Obama Wants Swift Action on Climate
COPENHAGEN, Denmark - President Barack Obama told the United Nations conference on climate change today that "there is no time to waste" in the battle against the warming of the planet.
Obama arrived in Copenhagen at 9:01 a.m. this morning (3:01 a.m. ET) for a long day of public and private talks on climate change as a two-week United Nations conference heads toward an uncertain conclusion.
"Our ability to take collective action is in doubt right now," Obama said. With many world leaders skeptical of U.S. intentions, he said he came to the conference "not to talk, but to act."
"The question is whether we will move forward together, or split apart," Obama said in brief remarks at a morning plenary session. "This is not a perfect agreement. No country will get everything that it wants."
"The time for talk is over. This is the bottom line: we can embrace this accord, take a substantial step forward, continue to refine it and build upon its foundation. We can do that, and everyone who is in this room will be a part of an historic endeavor, one that makes life better for our children and grandchildren.
"Or we can choose delay, falling back into the same divisions that have stood in the way of action for years. And we will be back having the same stale arguments month after month, year after year, perhaps decade after decade, all while the danger of climate change grows until it is irreversible.
"Ladies and gentlemen, there is no time to waste. America has made our choice. We have charted our course, we have made our commitments, we will do what we say. Now, I believe that it's the time for the nations and the people of the world to come together behind a common purpose.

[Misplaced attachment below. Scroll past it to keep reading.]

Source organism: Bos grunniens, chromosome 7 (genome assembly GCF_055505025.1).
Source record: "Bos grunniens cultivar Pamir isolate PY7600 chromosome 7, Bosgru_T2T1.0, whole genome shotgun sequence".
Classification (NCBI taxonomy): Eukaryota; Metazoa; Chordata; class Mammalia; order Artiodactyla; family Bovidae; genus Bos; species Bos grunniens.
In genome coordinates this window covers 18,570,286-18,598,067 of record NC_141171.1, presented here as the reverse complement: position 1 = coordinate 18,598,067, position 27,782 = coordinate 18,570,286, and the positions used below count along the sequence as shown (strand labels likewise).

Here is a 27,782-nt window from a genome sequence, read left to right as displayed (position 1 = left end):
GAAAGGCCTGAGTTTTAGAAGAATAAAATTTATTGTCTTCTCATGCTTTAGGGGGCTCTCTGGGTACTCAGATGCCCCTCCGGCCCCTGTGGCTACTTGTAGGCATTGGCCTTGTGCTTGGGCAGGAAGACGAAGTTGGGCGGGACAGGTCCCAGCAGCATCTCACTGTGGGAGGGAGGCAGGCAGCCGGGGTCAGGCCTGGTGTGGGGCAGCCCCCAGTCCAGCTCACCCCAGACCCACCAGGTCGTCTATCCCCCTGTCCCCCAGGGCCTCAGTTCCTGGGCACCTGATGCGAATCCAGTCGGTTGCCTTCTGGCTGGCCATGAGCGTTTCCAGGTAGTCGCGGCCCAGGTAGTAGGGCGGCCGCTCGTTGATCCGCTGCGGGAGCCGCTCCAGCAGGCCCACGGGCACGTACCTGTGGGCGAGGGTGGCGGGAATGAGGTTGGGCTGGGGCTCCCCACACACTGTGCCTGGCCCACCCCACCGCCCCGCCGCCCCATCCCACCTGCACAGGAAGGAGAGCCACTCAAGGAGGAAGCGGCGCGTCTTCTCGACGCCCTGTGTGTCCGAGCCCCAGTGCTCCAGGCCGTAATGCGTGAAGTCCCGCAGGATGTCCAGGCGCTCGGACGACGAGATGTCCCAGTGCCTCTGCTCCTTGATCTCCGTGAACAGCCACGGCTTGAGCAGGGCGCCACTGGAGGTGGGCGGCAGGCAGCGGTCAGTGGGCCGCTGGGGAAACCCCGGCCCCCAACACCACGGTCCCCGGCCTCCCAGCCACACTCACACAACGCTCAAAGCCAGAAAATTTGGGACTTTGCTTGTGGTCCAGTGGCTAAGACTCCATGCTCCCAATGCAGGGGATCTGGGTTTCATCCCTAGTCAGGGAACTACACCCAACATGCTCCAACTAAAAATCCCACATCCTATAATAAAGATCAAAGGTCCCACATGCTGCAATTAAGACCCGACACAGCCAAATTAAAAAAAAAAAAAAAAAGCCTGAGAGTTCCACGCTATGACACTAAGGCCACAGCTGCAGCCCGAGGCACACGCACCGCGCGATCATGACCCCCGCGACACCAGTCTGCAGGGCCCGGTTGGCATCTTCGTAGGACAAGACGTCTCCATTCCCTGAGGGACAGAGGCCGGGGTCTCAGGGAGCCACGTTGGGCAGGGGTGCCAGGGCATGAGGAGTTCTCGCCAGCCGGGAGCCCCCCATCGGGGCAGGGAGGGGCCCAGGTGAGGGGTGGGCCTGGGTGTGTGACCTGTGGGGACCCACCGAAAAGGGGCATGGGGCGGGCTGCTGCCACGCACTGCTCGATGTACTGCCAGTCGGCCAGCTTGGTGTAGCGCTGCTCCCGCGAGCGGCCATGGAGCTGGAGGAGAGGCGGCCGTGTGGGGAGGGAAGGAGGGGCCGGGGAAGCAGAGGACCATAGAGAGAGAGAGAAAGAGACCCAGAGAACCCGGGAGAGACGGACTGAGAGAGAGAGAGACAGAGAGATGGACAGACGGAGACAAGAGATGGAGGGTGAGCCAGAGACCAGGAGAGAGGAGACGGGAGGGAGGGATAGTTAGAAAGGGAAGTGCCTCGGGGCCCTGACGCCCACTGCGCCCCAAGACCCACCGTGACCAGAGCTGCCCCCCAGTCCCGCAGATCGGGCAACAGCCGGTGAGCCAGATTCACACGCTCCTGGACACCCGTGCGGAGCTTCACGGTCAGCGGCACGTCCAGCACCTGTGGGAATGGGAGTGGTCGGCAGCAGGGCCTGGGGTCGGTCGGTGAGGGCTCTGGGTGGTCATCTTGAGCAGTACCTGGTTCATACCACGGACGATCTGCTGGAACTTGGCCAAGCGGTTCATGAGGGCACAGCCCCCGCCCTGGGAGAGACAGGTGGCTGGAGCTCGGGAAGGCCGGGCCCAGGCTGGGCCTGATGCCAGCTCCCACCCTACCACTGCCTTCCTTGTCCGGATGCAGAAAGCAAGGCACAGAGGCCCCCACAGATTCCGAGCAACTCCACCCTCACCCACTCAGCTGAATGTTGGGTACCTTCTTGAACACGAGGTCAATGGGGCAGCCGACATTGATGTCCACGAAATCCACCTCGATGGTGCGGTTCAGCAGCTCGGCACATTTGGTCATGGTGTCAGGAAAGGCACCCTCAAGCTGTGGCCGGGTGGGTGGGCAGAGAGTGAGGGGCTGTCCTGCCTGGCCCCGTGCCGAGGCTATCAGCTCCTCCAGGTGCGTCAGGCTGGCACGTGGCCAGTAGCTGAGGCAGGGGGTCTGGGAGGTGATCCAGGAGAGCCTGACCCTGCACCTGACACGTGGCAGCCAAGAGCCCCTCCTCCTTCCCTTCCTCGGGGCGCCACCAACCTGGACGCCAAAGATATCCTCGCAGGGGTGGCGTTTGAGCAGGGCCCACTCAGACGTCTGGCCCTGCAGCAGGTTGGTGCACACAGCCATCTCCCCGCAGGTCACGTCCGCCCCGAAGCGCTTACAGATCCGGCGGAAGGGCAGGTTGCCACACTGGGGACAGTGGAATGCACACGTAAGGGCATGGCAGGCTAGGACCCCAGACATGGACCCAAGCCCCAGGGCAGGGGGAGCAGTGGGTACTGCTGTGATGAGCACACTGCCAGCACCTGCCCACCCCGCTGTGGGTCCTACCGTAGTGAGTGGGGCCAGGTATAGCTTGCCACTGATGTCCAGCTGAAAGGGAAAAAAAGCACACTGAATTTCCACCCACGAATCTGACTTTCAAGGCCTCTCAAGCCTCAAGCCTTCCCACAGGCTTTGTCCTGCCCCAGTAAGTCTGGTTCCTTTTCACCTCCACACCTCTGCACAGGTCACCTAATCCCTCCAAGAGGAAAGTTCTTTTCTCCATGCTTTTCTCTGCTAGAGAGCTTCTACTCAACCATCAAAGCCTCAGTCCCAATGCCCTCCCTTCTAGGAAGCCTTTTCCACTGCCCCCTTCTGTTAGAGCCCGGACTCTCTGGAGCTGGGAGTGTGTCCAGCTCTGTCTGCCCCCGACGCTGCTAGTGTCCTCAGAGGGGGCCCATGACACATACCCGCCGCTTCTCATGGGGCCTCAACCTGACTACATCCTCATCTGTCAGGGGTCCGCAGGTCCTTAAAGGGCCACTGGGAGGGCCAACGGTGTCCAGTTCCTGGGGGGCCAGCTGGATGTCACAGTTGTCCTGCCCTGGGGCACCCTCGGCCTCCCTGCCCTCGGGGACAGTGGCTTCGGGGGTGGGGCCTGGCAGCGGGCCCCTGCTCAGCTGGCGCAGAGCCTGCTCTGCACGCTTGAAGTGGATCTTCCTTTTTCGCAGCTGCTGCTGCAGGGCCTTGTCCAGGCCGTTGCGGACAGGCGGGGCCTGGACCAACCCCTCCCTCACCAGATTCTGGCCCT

"We are ready to get this done today, but there has to be movement on all sides, to recognize that it is better for us to act than to talk."
The arrival of Obama and other heads of state gave an air of anticipation to the talks, which have stalled over differences between the United States and China, as well as divisions between wealthy and impoverished nations. There was some talk Friday of extending the talks into the weekend in hopes of reaching at least a non-binding, political agreement on greenhouse gas emissions.
The president was greeted by four inches of snow, with more expected, on a day devoted to the issue of global warming. He immediately went into a meeting with 20 heads of state from nations rich and poor, including China, India, Russia, Japan, Britain, France, Germany, Ethiopia and Bangladesh. The session delayed the morning plenary session until early afternoon.
Obama, who's having enough trouble trying to hold 60 Senate Democrats together on health care, faces a far more difficult challenge here. Nearly 200 countries are represented in the contentious talks, headed by Danish Prime Minister Lars Loekke Rasmussen.
"The time to act is now," Rasmussen said this morning. "Global warming knows no border. It does not discriminate. It simply affects us all."
Brazilian President Luiz Lula da Silva said he was "a little bit frustrated" by inaction. His country's commitment to hit new emission targets by 2020, he said, will cost $166 billion. "It's not an easy task."
U.N. Secretary-General Ban Ki-moon urged delegates to exercise "common sense, compromise and courage" by agreeing on targets to reduce the heat-trapping greenhouse gasses that are warming the planet.
Chinese Premier Wen Jiabao said "China takes climate change very seriously" and boasted of the steps his nation has taken to reduce global warming, including setting new targets without conditions. "We will honor our word with real action," he said, to wide applause.